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Domestic Abuse Awareness Comes to Campus

On November 3 two speakers came to Emmanuel to give a lecture about domestic violence and how those affected can seek help.

Janese Free, an Assistant Sociology Professor, spoke first. Before becoming a professor she worked as a victim advocate in the Department of Corrections and at the Dorchester Community Roundtable.

It is no longer just called domestic abuse, instead it is referred to as intimate partner abuse. Free explains that calling it, “intimate partner violence allows more for groups to be included, where domestic violence does not.” This includes ex-partners as well. She explained the other groups that fall under this category including partners, elders, and children.

Free then shared statistics for intimate partner abuse. 24 to 33 percent of women are abused and 92 to 95 percent of their abusers are men. Only 50 percent of abuse is reported. Each year 3 million children are abused or neglected.

Boys that are exposed to severe violence in childhood are 200 to 450 times more likely to become abusers in their lifetime.

“Abuse is a learned behavior and you can unlearn a behavior. Nobody is born an abuser,” Free clarifies. She also explains that “power and control are the underlying reasons for abuse.”

Izaida Gonzalez, an advocate at the Young Women’s Christian Association (YWCA) in Worcester MA, spoke next. She is the manager of SAFEPLAN, which is a program that helps educate abuse victims in what steps they can take to protect themselves.

Some roles of SAFEPLAN are: conducting the risks and needs of the victims, inform them of their legal rights, assist with restraining order paperwork, answer questions about restraining order, explain court proceedings, provide in court advocacy, develop safety plan with victims, and provide info and referrals for ongoing support services.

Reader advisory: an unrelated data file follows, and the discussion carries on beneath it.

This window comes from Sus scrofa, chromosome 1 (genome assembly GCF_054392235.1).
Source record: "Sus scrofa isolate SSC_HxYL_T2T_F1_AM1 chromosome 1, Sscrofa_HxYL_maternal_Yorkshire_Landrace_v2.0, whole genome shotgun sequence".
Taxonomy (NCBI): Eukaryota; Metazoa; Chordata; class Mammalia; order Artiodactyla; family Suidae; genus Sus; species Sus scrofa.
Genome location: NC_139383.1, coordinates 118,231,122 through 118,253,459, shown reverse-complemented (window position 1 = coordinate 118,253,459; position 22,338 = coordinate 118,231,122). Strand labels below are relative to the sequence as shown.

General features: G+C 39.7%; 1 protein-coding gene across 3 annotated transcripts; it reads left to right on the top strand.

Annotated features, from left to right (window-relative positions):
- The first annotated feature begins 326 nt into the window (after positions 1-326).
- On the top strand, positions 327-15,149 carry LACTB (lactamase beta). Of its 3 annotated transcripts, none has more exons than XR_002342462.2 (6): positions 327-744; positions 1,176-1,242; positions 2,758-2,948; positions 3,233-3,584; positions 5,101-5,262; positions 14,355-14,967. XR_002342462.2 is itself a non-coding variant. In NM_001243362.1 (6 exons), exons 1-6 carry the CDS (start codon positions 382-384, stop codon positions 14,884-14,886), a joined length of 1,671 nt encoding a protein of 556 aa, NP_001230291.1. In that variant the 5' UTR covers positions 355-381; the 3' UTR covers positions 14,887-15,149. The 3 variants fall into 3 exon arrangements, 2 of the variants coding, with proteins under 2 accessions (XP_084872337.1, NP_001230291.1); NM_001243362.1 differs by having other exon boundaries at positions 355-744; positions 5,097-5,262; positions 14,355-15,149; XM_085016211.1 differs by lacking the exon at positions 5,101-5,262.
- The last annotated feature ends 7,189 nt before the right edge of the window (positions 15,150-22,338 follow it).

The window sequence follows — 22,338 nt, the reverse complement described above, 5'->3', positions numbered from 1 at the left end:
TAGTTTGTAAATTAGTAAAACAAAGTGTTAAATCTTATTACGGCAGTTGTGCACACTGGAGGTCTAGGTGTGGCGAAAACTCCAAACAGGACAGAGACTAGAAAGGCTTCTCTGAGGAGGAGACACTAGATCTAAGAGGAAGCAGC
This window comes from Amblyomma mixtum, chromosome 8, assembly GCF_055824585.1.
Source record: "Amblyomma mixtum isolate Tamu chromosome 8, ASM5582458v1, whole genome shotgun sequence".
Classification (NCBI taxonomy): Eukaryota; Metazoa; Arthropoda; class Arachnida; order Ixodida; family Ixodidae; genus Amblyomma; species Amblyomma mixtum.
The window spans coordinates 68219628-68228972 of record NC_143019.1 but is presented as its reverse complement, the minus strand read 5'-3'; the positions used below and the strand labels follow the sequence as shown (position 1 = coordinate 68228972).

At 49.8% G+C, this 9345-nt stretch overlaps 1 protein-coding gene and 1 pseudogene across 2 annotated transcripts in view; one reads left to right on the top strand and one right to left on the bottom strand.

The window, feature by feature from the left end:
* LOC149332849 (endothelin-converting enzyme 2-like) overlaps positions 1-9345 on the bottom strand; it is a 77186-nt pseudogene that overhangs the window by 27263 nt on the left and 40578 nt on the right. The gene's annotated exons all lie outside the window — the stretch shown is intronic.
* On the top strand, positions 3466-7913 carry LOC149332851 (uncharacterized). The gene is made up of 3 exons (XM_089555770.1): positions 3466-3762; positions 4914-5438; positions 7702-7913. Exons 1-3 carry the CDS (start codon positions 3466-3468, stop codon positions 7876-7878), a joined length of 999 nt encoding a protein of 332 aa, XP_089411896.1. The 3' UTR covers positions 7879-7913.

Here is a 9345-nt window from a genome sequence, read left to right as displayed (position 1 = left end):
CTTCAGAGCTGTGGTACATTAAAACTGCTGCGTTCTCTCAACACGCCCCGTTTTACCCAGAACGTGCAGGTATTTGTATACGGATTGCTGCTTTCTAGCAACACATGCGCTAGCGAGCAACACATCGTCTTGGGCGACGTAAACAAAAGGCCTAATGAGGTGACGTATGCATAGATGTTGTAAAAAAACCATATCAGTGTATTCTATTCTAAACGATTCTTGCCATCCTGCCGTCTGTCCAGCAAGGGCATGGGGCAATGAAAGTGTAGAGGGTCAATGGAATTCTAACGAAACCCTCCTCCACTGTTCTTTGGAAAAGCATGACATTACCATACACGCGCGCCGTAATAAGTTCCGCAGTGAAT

Gonzalez distributed a flyer with several statistics regarding domestic abuse.

1 in 4 women experience some form of violence in her lifetime.

90 percent of homeless women experiences sexual or emotional violence. And 63 percent experienced domestic violence relationships.

Gonzalez went on to describe the differences between a restraining order and a harassment order.

A restraining order is “spousal abuse, language allows for any intimate family member” either by marriage or blood. It also allows you to add children and pets to the order, and “judges will order that all guns and FID cards are confiscated.”

A harassment order is between two people who do not have a relationship, for example coworkers or students. It “provides no contact,” but cannot add dependents and the defendant can keep their weapons.

“The presence of a weapon increases the risk of lethality by 5 times,” Gonzalez explained when speaking as to why it is important that weapons be removed.

To end the lecture there was a Q & A Session.

Q: If the women is the abuser who does she abuse, her child or husband?

A: Gonzalez -“Most of them neglect their children, few abuse their kids.”

Q: If someone is giving you empty threats, is it possible for them to still hurt you?

A: Gonzalez- Usually if threats are being made other abuse if going on. The threat is just one piece.

Q: How do you approach a friend you think is in an abusive relationship?

A: Gonzalez -“Let them know that you are there for them. And you can get familiar with the hotline, they can help you learn how to support your friend.”

Q: What programs are there to help kids who witness the violence not become violent as an adult?

A: Gonzalez – There are programs going to schools, k-12, and colleges teaching about healthy relationships. They also talk about healthy dating in high school.

Q: What do you do to separate yourself from work?

A: Gonzalez- I have to create boundaries. I used to work as a legal assistant and my boss told me that I had to leave work at work, which helped me prepare for this. I can also call the hotline and talk to them to help debrief.

Q: How do you prove emotional abuse?

A:  Gonzalez- Judges take you at your word. It is normally up to individual interpretation for the judges. Also the advocates usually know the judges so they can prepare the victim ahead of time.

Q: How much evidence do you need to get a restraining order that has your kids on it?

A: Gonzalez- This varies. It is always good to print out text messages, emails, photos of abuse/ destruction, and get police reports.

Posted by on November 4, 2015. Filed under Around Campus. You can follow any responses to this entry through the RSS 2.0. Both comments and pings are currently closed.